You walk by a Starbucks with your smartphone in your hand and the advertisements on the app all change to tell you about their latest drink. We’ve all heard this pitch for years and it’s still not here yet.
Mobile geotargeting has grown leaps and bounds since smartphones hit the scene. But speed as well as privacy are two of the major reasons why the above-mentioned scenario is far from the norm. Mobile advertising can definitely target to where you are, but to what level of granularity? Below are the five hurdles to overcome before geotargeting can become that detailed.
DMA as a Default: Most geotargeting for advertising is handled at the DMA level as the information passed back up from the device is easily processed through open information to locate exactly where they are. Millenial Media, Jumptap, and Greystripe all offer DMA as the most granular form of geotargeting advertising available. The problem here is DMA targeting is great for something like a TV, but not so for mobile. A TV doesn’t move around, but a phone does. What about GPS? That’s not going to help. Mobile networks don’t get this granular — and don’t have any near-term plans to do so.
GPS is Not Instant: Even if networks were to use GPS for targeting, it wouldn’t help much. Opening up a map app on any smartphone will prove just how slow GPS is. In some areas with a clear signal and not a lot of cellphone congestion, you can probably get it up pretty snappy, but is that the audience that we’re trying to target as they walk by Starbucks? Probably not. In New York, it can take minutes for the map app to work and that’s if they don’t give up on it. Now, add in the fact that the map app has one purpose, to show a map. Most applications have several other functions going on at launch that will be taking up device and network bandwidth to fully load. Take Foursquare, for example. An app that focuses solely on your location, yet it can take quite a while for it to figure out where you are.
Battery Life: For all the incredible advances in mobile technology, battery life remains a significant barrier. A constant GPS connection would drain a smartphone pretty quickly, so there are few applications that offer it, especially for advertising. The rest are mostly car-navigation apps. When the app loads, it makes a call to the satellite. Unless prompted again by an in app function, the app is unlikely to try to pinpoint your location again. Turning off a smartphone with the app open then coming back to it can often result in the original location still registered as where the device is. The issues this brings up relate more to where geotargeting can go, when it gets down to where the exact user is. If technology can’t keep constant tabs on him, how will it know when he’s walking past Starbucks? In its current form, there’s not a lot of worry about a user crossing DMA on foot or car right now and losing impressions that way.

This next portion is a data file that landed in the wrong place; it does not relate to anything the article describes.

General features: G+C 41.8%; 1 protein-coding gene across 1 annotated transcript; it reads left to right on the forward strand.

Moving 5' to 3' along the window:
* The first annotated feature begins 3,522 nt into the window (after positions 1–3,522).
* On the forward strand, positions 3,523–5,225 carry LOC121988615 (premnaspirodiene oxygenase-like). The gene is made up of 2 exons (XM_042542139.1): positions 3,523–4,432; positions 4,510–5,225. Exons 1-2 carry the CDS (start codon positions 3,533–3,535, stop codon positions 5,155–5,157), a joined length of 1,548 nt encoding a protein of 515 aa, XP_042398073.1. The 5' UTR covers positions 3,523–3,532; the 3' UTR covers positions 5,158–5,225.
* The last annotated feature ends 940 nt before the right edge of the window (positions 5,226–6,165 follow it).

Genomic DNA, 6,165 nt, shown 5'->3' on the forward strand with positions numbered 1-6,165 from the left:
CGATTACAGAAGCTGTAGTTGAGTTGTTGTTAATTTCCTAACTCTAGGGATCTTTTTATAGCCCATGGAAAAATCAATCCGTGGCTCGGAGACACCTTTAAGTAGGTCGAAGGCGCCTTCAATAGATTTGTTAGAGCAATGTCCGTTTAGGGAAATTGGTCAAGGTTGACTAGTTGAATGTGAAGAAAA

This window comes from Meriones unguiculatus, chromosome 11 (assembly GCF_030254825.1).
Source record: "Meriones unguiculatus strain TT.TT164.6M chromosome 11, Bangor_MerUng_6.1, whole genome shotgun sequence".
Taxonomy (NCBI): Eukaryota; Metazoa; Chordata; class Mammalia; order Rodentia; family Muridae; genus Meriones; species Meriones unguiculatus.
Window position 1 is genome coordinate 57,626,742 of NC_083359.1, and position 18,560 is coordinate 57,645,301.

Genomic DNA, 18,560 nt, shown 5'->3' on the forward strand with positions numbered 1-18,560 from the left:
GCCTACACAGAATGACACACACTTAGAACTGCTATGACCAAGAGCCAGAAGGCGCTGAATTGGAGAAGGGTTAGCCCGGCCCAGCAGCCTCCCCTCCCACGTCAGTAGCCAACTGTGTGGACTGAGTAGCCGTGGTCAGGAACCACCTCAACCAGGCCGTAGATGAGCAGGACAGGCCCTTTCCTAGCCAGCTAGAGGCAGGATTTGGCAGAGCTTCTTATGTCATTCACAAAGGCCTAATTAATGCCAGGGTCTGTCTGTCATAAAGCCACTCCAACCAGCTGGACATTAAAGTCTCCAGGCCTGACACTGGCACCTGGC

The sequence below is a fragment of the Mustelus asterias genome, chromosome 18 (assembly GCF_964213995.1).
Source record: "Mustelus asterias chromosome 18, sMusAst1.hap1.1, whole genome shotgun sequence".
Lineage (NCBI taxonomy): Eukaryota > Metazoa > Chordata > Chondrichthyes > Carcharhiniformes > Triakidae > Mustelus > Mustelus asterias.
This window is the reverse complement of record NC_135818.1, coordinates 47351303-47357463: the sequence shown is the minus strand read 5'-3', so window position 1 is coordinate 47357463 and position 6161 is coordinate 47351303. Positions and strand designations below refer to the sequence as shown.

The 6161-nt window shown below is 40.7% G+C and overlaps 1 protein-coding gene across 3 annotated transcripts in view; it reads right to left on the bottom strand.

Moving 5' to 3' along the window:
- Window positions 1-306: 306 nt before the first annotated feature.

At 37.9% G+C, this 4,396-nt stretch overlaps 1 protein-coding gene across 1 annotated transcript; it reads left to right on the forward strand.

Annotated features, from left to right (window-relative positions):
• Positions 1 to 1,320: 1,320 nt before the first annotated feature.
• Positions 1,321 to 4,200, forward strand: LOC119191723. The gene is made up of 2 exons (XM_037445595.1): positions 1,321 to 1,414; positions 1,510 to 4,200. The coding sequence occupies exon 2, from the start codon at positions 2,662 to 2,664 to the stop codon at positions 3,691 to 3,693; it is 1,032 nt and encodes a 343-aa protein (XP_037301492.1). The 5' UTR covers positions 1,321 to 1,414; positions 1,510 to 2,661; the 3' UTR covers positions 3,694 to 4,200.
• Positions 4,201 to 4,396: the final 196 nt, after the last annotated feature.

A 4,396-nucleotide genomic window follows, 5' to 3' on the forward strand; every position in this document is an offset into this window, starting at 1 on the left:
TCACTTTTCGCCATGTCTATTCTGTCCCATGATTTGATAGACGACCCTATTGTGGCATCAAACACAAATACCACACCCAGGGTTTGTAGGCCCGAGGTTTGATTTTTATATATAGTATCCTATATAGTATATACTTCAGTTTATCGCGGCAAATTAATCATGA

Audience Size: There is the typical problem for any targeting technique. The more defined you get, the smaller the audience and the more likely it won’t be worth the trouble. For all the talk of small as the new big, advertising is still a scale game. Mobile has particular issues. Adding such strong targeting parameters to a campaign will obviously limit the audience size, which explains why there’s no real support for it in mobile so far. The smaller the campaign, the less revenue, and the more cost spent configuring and running it. Let’s take Manhattan as an example. Around 1.6 million people there. If one out of every three people has a smartphone, that’s 528,000 smartphone users in Manhattan. Now, depending on the popularity of the app and its availability across all platforms, the number will decrease drastically, unless of course you’re Facebook. For the user to see your ad, they need to be using their phone, accessing the specific app, broadcasting their GPS location, and walking past the store. With those variables, it would be hard to calculate any sort of realistic numbers for the campaign to reach.
User Approval: For most smartphones, the apps have to ask to gather your location. Apple has made it even harder than that as not just any app can ask for your location, it has to have a valid reason (like providing a local news section). The user can then decide if they want to share his location. Some completely disable their location services through the phone so that nothing has access to that information at all. Networks like Millennial Media have published reports that they’ve been able to target very specific locations, in fact it claims to have targeted within given New York blocks in its McDonald’s campaign. Millennial declined to comment on when they were getting the information to target the user– was it their home, office, or were they right outside the location? It also would not provide the size of the audience and engagement statistics. So while there are companies out there that are dipping into this type of service, these campaigns are still more effort than return.
Make no mistake: geotargeting on mobile is a huge opportunity. The industry will get to where it can show ads to people in very defined areas. But it’s not there yet.